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“I know it’s early, but do you want to go look for monkeys now?” my mother asked. We wandered up the road, gravel crunching beneath our feet, the morning heat already heavy. We heard a distant howl, and hoped it was the howler monkeys. I’d always dreamt of seeing them in the wild. A Great Kiskadee whirred past, with a bright yellow stomach, sienna wings, and black and white striped head. Pink flowers bloomed amidst the treetops, upon which the shadows of birds flitted. Palm fronds layered in shadow and light created an undulating, woven pattern. A plaid of sun and shade, a plaid of branches. But the monkeys remained elusive, the howls that of a dog.
Back near the ocean’s edge, frigatebirds swooped across the sky. Little lizards darted along the meandering pathways, beneath the wings of dozens of hovering damselflies. The air smelled salty, and parakeets squawked from tree to tree. Iguanas, speckled and spiny, bobbed their heads, darting suddenly through the leaves, which were sere and crisp, like burnt potato chips, their movement a prehistoric, slithering waddle.
We were on Costa Rica’s northwestern coast, just north of the small village of Potrero, in the province of Guanacaste. Named for the country’s national tree, (also known as the elephant ear tree, for the curious shape of its seedpods), the province is the least-populated part of the nation.
One morning I walked south during low tide, around a rocky outcrop that was underwater and wave-thrashed at high tide. Above rose a steep hillside of volcanic rock, with arrow-straight saguaros poking up like ridged toothpicks, bleached white at the base. Thick, curling branches of poinciana trees with long green pods grew sinisterly in looping curves and jagged angles, backlit by the gray-white sky. I scanned the treetops – hoping for a glimpse of curled tail or the sound of a soft grunt. Nothing. I couldn’t quite define my intense desire to see monkeys in the wild – perhaps it stemmed from my childhood, and the hours I spent reading Curious George, or playing with red plastic Monkeys in a Barrel, or watching The Endless Summer II over and over, dreaming of a vagabonding existence, seeing Pat and Wingnut squeal with laughter in Costa Rica as howler monkeys roared in the trees above.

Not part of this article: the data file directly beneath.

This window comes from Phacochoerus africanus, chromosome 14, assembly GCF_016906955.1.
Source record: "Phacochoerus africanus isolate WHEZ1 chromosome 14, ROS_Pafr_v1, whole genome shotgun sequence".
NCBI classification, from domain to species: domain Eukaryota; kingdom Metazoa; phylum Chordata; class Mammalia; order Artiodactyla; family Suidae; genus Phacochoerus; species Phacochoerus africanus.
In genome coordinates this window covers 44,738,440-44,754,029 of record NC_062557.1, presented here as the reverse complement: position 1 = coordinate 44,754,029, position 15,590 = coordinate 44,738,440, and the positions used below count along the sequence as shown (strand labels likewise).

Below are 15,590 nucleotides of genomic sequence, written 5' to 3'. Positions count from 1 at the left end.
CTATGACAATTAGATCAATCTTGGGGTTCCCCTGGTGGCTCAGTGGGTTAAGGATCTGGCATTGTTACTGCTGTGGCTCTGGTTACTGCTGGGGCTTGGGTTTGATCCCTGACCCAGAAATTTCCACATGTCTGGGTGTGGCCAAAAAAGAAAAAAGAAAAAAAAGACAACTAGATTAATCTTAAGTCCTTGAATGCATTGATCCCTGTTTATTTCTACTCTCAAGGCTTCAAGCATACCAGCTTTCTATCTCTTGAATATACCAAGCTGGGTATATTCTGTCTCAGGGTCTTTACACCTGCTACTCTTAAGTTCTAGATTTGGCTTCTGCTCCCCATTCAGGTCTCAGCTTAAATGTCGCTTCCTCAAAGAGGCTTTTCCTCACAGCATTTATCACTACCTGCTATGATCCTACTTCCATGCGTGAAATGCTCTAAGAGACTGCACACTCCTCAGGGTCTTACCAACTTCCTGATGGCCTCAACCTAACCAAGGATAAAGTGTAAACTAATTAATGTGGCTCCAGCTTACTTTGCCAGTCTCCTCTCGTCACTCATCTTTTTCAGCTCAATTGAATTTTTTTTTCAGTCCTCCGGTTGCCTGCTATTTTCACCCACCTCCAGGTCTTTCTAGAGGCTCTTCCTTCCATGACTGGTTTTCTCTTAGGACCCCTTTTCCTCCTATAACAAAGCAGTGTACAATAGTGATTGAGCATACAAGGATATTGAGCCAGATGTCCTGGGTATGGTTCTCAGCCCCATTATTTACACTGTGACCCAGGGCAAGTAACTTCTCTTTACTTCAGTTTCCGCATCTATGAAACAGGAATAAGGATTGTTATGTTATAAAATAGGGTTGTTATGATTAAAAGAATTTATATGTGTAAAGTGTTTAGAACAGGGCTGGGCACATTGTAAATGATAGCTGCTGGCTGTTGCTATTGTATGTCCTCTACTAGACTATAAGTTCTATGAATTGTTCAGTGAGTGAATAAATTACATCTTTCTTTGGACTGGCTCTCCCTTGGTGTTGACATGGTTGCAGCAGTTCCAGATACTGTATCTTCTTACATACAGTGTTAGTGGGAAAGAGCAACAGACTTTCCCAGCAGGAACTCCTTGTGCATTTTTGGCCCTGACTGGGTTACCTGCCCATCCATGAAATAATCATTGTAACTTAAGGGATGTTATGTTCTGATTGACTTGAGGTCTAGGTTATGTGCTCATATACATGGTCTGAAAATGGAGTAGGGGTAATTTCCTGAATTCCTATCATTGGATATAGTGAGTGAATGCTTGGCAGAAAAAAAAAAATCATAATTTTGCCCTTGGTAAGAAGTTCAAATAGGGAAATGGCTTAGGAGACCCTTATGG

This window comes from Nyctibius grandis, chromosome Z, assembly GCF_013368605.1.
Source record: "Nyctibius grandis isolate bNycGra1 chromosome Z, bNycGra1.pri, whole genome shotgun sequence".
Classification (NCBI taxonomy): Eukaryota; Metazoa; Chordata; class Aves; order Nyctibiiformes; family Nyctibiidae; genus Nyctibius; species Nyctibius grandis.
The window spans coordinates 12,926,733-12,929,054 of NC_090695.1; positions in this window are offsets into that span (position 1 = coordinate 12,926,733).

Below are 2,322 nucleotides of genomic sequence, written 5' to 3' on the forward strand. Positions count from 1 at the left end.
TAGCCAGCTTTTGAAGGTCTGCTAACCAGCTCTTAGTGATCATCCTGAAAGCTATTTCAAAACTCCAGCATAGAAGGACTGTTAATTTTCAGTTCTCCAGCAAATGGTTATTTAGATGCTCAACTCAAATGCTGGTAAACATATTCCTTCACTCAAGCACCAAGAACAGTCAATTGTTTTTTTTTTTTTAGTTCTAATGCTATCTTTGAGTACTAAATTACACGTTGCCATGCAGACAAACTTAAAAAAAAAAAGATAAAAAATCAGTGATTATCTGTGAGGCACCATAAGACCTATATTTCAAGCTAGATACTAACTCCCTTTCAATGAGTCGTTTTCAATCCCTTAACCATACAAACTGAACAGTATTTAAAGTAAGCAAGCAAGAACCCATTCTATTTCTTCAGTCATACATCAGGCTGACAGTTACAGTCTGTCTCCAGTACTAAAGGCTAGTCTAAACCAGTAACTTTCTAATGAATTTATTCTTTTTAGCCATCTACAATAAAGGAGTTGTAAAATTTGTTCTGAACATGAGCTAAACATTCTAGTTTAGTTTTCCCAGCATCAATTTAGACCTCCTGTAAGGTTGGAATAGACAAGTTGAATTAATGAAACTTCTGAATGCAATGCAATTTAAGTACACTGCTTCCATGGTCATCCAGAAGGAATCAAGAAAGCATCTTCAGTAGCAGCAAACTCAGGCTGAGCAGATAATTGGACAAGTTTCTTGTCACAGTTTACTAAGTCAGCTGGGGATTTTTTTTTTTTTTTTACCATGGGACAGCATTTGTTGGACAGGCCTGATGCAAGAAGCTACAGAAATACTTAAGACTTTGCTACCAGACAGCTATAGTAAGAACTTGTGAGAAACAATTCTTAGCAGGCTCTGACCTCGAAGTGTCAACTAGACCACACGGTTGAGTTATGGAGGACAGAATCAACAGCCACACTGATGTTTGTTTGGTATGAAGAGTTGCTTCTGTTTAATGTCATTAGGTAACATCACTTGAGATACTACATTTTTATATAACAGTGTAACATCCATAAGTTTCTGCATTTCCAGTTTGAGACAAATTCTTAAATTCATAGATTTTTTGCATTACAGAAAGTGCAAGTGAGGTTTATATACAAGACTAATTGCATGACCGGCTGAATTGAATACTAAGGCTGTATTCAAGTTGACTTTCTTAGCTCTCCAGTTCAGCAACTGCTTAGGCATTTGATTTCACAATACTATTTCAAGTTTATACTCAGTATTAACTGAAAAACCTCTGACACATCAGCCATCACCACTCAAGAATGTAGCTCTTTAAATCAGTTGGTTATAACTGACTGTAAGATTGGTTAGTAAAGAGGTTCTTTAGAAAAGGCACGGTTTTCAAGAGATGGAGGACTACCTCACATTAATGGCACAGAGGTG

I peered into clear, calm tide pools, with gouged-out indentations filled with inky purple sea urchins. Pale, burnished pink coral fans like feathers swayed gently underwater. The rocks glinted and squirmed with the sideways scuttling of blue-shelled crabs – it seemed each step I took ignited a new wave of scurrying.
The water was now turquoise, not the faded khaki green when the dark sand rushed akimbo in the thundered waves. A shirtless man crouched over the tide pools with a five-gallon bucket nearby. I wondered what he was searching for. Perhaps sea urchins – I had recently read of eating them raw on Morocco’s Atlantic coast. But they were plentiful here, and the man seemed not to be finding anything.
A large pelican sat high above me, in a tree with giant pods. Its large, webbed feet splayed over the skinny branch. It shook its neck violently, then raised its beak to the sky, swallowing. Then it sat still, alone, for no monkeys were yet in sight.